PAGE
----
In the Pacific Northwest, the Tlingit called the 11th full moon Cha'aaw Kungáay, which means "bears hibernate," according to the "Tlingit Moon and Tide Teaching Resource (opens in new tab)" published by the University of Alaska Fairbanks.

The traditional Chinese calendar is lunisolar – based on both lunar and solar cycles – and the November full moon occurs in the 10th month rather than the 11th because the Chinese new year happens in February. The November lunar month is called Yángyuè, or "Yang Month" as that is when the Taoist "yang" or masculine force is stronger. 

The KhoiKhoi people in South Africa called the November full moon the Milk Moon, according to the Center for Astronomical Heritage (opens in new tab), an organization that works to preserve local astronomical traditions.  

If you hope to snap a photo of the eclipse, our guide on how to photograph a lunar eclipse, as well as how to photograph the moon with a camera in general, can help you make the most of the event. If you need imaging equipment, our best cameras for astrophotography and best lenses for astrophotography have recommendations to make sure you're ready for the next eclipse.

Editor's note: If you snap a great photo of the Beaver Moon lunar eclipse or any other night sky sight you'd like to share with Space.com and our news partners for a story or image gallery, send images and comments to spacephotos@space.com.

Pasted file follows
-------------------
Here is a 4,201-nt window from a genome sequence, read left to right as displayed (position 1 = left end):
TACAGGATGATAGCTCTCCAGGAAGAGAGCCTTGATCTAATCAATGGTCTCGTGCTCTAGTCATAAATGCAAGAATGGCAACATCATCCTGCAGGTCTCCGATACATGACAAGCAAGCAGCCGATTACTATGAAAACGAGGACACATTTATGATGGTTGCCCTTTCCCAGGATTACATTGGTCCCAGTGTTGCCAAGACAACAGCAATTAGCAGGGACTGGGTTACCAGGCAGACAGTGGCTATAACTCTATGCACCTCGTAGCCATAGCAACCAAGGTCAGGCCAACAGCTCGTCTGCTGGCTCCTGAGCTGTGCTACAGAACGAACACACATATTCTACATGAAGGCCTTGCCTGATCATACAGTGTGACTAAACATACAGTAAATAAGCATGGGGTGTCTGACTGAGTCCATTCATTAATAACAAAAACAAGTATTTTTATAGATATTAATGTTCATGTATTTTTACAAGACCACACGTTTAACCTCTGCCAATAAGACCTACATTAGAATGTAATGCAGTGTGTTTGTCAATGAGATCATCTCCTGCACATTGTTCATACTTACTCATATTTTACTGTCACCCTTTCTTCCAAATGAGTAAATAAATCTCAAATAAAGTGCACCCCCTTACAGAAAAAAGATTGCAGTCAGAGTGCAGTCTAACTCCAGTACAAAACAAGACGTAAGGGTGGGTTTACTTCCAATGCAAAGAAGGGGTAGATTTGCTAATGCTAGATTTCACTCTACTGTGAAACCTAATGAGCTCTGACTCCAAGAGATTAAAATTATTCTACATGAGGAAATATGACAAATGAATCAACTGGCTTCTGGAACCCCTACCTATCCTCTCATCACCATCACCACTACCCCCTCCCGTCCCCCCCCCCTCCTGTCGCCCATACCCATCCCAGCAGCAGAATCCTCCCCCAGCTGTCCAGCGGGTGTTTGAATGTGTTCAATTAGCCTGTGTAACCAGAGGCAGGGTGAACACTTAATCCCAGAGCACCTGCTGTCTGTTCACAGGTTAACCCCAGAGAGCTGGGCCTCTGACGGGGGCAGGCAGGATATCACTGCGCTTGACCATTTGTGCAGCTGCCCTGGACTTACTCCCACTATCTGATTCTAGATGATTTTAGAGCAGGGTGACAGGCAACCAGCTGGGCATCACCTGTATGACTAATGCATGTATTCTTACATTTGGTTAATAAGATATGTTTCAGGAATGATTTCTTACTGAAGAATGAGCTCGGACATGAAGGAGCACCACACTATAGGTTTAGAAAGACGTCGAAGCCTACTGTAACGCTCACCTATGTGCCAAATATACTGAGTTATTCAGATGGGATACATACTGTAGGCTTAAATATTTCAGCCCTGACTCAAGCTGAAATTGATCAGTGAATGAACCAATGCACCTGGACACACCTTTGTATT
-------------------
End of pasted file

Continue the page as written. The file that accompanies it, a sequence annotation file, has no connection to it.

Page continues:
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Jesse Emspak
Space.com Contributor

Jesse Emspak is a freelance journalist who has contributed to several publications, including Space.com, Scientific American, New Scientist, Smithsonian.com and Undark. He focuses on physics and cool technologies but has been known to write about the odder stories of human health and science as it relates to culture. Jesse has a Master of Arts from the University of California, Berkeley School of Journalism, and a Bachelor of Arts from the University of Rochester. Jesse spent years covering finance and cut his teeth at local newspapers, working local politics and police beats. Jesse likes to stay active and holds a fourth degree black belt in Karate, which just means he now knows how much he has to learn and the importance of good teaching.

  • rod
    Good report and video :) I am observing and tracking asteroid 4 Vesta for some days this week near 6.5 apparent magnitude. Last night easy to see near border of Taurus/Cetus moving westward (retrograde) into Cetus. Binoculars show and my telescope views. The waxing gibbous Moon is getting brighter, 4 Vesta reaches opposition on the 12th, Full Moon period too. So far, I am still able to see 4 Vesta asteroid with brightening moon light nights. Viewing a Full Moon is not fun (as the report suggest) with telescopes - best viewed during other phases and with a good moon filter too. I especially enjoy viewing the Moon near First Quarter and Last Quarter phases. Very good terminator line relief and crater details.
    Reply